2014 will be the year that Kenya begins pumping and producing its first commercial oil, and two years after that (2016) the country will start to export the produced oil. This is not even the cherry on top; new discoveries in recent months and fast-track new well development have made Kenya the most desirable of East Africa from an investor’s perspective.

Kenya is going to rise above Uganda (an early oil discoverer) The next half a year is going to bring a lot of great things to Kenya including news of the first commercial output and new commercial prospects coming online.

In 2012 Tullow was the firm to make the first discovery in western Kenya and since then have discovered more than 300 million barrels of oil equivalent resources in Kenya’s South Lokichar Basin, and they are still exploring.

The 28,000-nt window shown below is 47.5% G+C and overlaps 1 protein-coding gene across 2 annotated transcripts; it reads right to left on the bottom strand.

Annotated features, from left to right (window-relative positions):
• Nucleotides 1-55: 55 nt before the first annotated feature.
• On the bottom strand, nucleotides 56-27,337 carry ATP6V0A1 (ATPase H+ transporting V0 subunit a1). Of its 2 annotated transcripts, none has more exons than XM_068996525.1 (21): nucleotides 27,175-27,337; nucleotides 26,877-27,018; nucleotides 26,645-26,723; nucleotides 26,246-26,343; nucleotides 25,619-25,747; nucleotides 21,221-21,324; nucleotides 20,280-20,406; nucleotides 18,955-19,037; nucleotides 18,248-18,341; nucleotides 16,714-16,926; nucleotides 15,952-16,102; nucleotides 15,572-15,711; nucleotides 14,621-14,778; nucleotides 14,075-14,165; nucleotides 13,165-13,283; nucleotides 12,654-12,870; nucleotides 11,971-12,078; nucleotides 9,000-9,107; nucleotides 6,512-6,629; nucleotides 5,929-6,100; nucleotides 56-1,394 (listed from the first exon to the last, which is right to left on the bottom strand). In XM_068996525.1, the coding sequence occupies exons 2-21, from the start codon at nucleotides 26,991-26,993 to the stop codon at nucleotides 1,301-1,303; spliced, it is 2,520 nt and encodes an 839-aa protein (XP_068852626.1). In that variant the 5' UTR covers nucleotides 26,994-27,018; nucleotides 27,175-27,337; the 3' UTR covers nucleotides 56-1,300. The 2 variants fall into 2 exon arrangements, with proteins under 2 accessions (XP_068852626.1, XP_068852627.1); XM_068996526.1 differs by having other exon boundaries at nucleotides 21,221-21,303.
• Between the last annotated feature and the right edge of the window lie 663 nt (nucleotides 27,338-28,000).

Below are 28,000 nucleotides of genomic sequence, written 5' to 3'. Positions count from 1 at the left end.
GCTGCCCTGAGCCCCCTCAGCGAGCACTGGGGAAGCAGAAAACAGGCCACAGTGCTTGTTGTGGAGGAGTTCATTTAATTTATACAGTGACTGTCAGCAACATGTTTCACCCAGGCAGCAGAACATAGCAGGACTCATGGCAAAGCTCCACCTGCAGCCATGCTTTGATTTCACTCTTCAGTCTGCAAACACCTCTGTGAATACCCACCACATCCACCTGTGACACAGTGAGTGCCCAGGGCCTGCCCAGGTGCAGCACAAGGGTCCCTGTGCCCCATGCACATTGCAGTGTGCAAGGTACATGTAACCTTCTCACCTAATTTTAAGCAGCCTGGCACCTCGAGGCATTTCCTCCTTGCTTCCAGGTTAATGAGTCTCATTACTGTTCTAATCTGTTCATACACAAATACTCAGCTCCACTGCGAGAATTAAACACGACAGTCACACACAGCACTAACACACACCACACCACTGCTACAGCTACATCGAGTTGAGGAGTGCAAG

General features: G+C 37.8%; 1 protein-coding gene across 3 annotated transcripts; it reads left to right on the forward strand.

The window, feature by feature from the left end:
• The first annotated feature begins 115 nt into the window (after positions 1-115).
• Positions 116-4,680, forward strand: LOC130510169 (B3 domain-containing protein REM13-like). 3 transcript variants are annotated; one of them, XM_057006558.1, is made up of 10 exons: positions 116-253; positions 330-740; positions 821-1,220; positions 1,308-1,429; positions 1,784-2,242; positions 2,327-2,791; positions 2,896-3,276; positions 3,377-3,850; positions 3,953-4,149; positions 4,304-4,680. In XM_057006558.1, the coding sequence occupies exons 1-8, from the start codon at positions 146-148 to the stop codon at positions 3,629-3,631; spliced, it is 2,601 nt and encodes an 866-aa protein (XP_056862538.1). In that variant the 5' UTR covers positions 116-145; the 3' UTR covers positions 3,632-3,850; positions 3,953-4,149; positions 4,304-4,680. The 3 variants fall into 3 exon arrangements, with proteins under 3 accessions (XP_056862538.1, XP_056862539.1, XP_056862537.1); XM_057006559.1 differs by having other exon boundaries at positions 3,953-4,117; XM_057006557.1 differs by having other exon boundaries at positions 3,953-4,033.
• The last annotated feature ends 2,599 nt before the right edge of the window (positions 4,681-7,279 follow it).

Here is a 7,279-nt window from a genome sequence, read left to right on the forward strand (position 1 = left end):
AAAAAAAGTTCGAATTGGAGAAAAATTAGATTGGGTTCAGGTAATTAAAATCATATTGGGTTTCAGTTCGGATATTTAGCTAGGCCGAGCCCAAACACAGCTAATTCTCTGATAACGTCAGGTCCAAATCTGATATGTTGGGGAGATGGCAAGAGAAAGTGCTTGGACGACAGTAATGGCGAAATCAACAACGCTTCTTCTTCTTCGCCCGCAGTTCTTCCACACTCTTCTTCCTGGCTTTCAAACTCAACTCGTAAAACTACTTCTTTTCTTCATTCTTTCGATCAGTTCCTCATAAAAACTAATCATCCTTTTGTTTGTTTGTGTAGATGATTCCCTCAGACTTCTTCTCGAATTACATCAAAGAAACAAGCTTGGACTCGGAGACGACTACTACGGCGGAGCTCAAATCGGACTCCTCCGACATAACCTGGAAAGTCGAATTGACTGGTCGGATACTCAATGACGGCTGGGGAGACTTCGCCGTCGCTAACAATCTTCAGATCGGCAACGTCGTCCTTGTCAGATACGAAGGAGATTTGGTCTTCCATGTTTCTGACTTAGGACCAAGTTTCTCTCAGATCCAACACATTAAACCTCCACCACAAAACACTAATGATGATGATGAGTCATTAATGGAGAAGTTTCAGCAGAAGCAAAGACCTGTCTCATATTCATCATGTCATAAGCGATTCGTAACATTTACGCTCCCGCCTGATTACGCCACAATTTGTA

Earlier this year the firm disclosed a fourth crude-rich discovery at Ekales, hitting a net oil pay of 60-100 meters. Significantly, this discovery is right between the Ngamia-1 and Twiga South-1 wells that first put Kenya on the oil map, and the reservoir properties are similar. Drilling accomplishment here has been 100% and this is the fourth consecutive wildcat discovery in this basin since March 2012.

In the next 12 months the world can expect another 12 wells to be drilled along Kenya’s “string of pearls”, and what investors are sure to be eyeing is the fast progress on two new wells being drilled by Tullow and Africa Oil. These wells, targeting 700 million barrels between just the two of them, are in eastern Kenya, and this is where Taipan is. The catalysts here for Taipan are increasing by the day.

And with the 100% success rate for drilling in Northern Kenya so far, there is reason to be optimistic. With a string of successes and money pouring into the country from major oil companies—over 100 million dollars in deals have recently been announced—Kenya’s risk/reward ratio is tipping heavily into investor’s pockets.

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